According to a recent update to intel’s desktop processor lineup, it has introduced the highly-anticipated 14th Gen Core “Raptor Lake Refresh” processors. However, amidst the buzz surrounding this release, a crucial detail emerged: these processors do not support the upcoming Thunderbolt 5 connectivity standard, contrary to earlier reports.
Initially, it was erroneously stated that the 14th Gen Core desktop processors were designed to accommodate Thunderbolt 5, a highly anticipated standard announced by Intel in September. Thunderbolt 5 promised an impressive generational doubling in bandwidth, offering an impressive 80 Gbps per direction.
This significant leap was achieved through an innovative feature called Bandwidth Boost, which allowed for an even more staggering 120 Gbps in one direction and 40 Gbps in the other. This feature is especially valuable for tasks like importing large datasets from Thunderbolt 5-based external storage devices.
Delving deeper into the intricacies, it’s essential to understand how Intel arrives at the 80 Gbps default per-direction bandwidth for Thunderbolt 5. Although the underlying PCIe bandwidth of PCIe Gen 4 x4 theoretically reaches 64 Gbps per direction, Thunderbolt 5 combines multiple interfaces, including DisplayPort, to achieve its advertised bandwidth. Thus, the 80 Gbps translates to 64 Gbps of PCIe bandwidth, while the 120 Gbps is derived from 96 Gbps.
For the Bandwidth Boost to operate optimally, the PCIe root complex in the processor must have the capability to re-task sub-lanes of PCIe lanes for either purely transmission (Tx) or reception (Rx). This level of awareness is crucial at the uncore level of the processor.
While Intel does have a TB5 controller design codenamed “Barlow Ridge,” it is slated for release after Q1 2024, leaving only the currently available “Maple Ridge” controller, which supports Thunderbolt 4 with 40 Gbps per direction bandwidth. Even once Barlow Ridge becomes available, it won’t be compatible with “Raptor Lake Refresh” socketed desktop processors.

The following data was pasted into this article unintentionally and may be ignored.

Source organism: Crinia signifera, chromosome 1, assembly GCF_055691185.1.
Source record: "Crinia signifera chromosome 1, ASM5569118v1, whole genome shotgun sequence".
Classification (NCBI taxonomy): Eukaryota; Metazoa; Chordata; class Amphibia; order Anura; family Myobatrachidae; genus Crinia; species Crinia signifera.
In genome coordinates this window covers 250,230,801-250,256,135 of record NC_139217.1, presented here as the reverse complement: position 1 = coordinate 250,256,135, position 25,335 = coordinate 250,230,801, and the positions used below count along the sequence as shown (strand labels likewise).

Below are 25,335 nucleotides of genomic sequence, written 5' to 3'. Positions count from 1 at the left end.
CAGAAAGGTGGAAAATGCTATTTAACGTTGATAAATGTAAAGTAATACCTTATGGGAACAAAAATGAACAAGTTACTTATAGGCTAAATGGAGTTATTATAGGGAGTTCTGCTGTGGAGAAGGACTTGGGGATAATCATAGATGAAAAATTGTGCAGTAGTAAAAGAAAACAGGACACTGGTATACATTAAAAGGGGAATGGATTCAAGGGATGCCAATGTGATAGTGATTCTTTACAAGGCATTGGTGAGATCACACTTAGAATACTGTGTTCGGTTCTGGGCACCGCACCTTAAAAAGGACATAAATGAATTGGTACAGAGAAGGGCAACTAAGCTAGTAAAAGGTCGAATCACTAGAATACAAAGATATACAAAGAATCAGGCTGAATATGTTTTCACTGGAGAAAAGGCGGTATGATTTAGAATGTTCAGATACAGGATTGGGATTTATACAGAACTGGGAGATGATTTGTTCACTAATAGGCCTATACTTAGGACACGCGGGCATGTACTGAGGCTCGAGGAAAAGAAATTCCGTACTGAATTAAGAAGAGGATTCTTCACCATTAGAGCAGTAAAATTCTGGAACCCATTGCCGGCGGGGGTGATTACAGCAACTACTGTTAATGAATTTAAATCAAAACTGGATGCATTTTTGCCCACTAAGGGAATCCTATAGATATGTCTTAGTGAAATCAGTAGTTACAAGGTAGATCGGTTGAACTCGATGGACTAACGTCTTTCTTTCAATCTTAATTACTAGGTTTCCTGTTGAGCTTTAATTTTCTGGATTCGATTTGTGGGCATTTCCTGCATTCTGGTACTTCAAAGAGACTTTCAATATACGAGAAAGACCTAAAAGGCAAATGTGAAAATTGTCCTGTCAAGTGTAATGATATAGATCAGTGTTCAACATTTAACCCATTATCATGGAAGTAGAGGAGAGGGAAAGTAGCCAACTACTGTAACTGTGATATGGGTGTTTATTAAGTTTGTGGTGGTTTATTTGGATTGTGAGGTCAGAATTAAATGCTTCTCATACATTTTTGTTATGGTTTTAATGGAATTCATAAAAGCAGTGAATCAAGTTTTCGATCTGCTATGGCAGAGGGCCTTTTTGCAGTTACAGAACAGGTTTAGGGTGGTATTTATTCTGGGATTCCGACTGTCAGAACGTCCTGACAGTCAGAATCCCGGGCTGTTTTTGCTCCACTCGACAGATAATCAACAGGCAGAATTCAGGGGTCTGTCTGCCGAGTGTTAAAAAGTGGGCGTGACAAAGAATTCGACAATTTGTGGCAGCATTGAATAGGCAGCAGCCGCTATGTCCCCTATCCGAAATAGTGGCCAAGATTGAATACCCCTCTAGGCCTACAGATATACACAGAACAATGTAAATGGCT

Intel has acknowledged the mistake in their initial announcement and provided a statement on October 19, clarifying that while some processors in the Intel Core 14th Gen family will support Thunderbolt 5, the 14th Gen Core desktop processors specifically will not. This statement raises questions about which processors will ultimately support Thunderbolt 5, potentially hinting at updates to Intel’s mobile processor stack.
The revelation that the 14th Gen Core desktop processors lack compatibility with Thunderbolt 5 has led enthusiasts and professionals to consider alternatives. Users on the 14th Gen Core socketed desktop platform can still benefit from Thunderbolt 4 using motherboards or add-on cards equipped with Intel’s “Maple Ridge” controller.
Looking forward, Intel’s future releases are eagerly anticipated, particularly those associated with the next-generation processors. The potential inclusion of “Raptor Lake Refresh-H/HX” processors and the integrated Thunderbolt 5 support in the upcoming “Meteor Lake” processors could signify a significant shift in Intel’s desktop processor strategy. While the 14th Gen Intel Core desktop processors offer remarkable advancements in computing power, it’s important to note that Thunderbolt 5 compatibility remains exclusive to specific processors within the Intel Core 14th Gen family. This development sparks curiosity about the future of Intel’s processor lineup and its integration with the Thunderbolt 5 standard.